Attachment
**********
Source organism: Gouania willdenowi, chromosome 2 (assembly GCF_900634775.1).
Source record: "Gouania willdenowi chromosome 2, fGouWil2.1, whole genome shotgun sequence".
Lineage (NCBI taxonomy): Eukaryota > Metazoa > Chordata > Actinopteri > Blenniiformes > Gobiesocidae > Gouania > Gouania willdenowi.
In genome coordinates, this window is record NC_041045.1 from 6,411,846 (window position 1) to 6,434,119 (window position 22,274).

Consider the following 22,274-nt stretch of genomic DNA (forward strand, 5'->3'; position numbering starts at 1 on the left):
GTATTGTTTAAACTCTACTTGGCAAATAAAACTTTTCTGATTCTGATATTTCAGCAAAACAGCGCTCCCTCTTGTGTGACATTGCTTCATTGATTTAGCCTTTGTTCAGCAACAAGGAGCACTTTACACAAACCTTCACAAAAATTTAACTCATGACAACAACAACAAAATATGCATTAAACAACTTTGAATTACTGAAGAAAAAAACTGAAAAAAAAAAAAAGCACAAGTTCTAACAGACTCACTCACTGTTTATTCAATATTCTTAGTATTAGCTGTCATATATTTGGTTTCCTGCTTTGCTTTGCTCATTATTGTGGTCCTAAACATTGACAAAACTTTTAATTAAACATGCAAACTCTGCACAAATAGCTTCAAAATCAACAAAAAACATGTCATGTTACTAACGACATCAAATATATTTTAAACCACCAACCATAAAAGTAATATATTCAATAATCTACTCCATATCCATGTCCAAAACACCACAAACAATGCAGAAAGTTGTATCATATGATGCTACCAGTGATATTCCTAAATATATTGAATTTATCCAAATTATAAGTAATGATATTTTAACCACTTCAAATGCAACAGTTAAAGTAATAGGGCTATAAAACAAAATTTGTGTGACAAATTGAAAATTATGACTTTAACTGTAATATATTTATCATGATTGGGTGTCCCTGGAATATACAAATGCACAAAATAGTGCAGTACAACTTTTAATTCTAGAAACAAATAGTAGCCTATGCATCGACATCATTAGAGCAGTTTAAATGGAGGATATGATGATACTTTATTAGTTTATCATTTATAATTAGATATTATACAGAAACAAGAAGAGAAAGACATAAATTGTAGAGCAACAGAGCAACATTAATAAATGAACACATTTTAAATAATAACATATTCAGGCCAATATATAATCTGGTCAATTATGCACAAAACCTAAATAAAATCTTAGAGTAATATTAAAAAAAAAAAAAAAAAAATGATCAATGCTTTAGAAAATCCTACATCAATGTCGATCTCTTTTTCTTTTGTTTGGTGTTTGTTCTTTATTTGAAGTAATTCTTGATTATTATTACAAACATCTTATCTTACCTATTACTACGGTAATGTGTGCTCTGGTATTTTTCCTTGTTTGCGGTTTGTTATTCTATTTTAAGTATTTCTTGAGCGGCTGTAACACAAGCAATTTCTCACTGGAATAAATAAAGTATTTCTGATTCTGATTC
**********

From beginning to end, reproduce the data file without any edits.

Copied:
Source organism: Gouania willdenowi, chromosome 2 (assembly GCF_900634775.1).
Source record: "Gouania willdenowi chromosome 2, fGouWil2.1, whole genome shotgun sequence".
Lineage (NCBI taxonomy): Eukaryota > Metazoa > Chordata > Actinopteri > Blenniiformes > Gobiesocidae > Gouania > Gouania willdenowi.
In genome coordinates, this window is record NC_041045.1 from 6,411,846 (window position 1) to 6,434,119 (window position 22,274).

Consider the following 22,274-nt stretch of genomic DNA (forward strand, 5'->3'; position numbering starts at 1 on the left):
GTATTGTTTAAACTCTACTTGGCAAATAAAACTTTTCTGATTCTGATATTTCAGCAAAACAGCGCTCCCTCTTGTGTGACATTGCTTCATTGATTTAGCCTTTGTTCAGCAACAAGGAGCACTTTACACAAACCTTCACAAAAATTTAACTCATGACAACAACAACAAAATATGCATTAAACAACTTTGAATTACTGAAGAAAAAAACTGAAAAAAAAAAAAAGCACAAGTTCTAACAGACTCACTCACTGTTTATTCAATATTCTTAGTATTAGCTGTCATATATTTGGTTTCCTGCTTTGCTTTGCTCATTATTGTGGTCCTAAACATTGACAAAACTTTTAATTAAACATGCAAACTCTGCACAAATAGCTTCAAAATCAACAAAAAACATGTCATGTTACTAACGACATCAAATATATTTTAAACCACCAACCATAAAAGTAATATATTCAATAATCTACTCCATATCCATGTCCAAAACACCACAAACAATGCAGAAAGTTGTATCATATGATGCTACCAGTGATATTCCTAAATATATTGAATTTATCCAAATTATAAGTAATGATATTTTAACCACTTCAAATGCAACAGTTAAAGTAATAGGGCTATAAAACAAAATTTGTGTGACAAATTGAAAATTATGACTTTAACTGTAATATATTTATCATGATTGGGTGTCCCTGGAATATACAAATGCACAAAATAGTGCAGTACAACTTTTAATTCTAGAAACAAATAGTAGCCTATGCATCGACATCATTAGAGCAGTTTAAATGGAGGATATGATGATACTTTATTAGTTTATCATTTATAATTAGATATTATACAGAAACAAGAAGAGAAAGACATAAATTGTAGAGCAACAGAGCAACATTAATAAATGAACACATTTTAAATAATAACATATTCAGGCCAATATATAATCTGGTCAATTATGCACAAAACCTAAATAAAATCTTAGAGTAATATTAAAAAAAAAAAAAAAAAAATGATCAATGCTTTAGAAAATCCTACATCAATGTCGATCTCTTTTTCTTTTGTTTGGTGTTTGTTCTTTATTTGAAGTAATTCTTGATTATTATTACAAACATCTTATCTTACCTATTACTACGGTAATGTGTGCTCTGGTATTTTTCCTTGTTTGCGGTTTGTTATTCTATTTTAAGTATTTCTTGAGCGGCTGTAACACAAGCAATTTCTCACTGGAATAAATAAAGTATTTCTGATTCTGATTC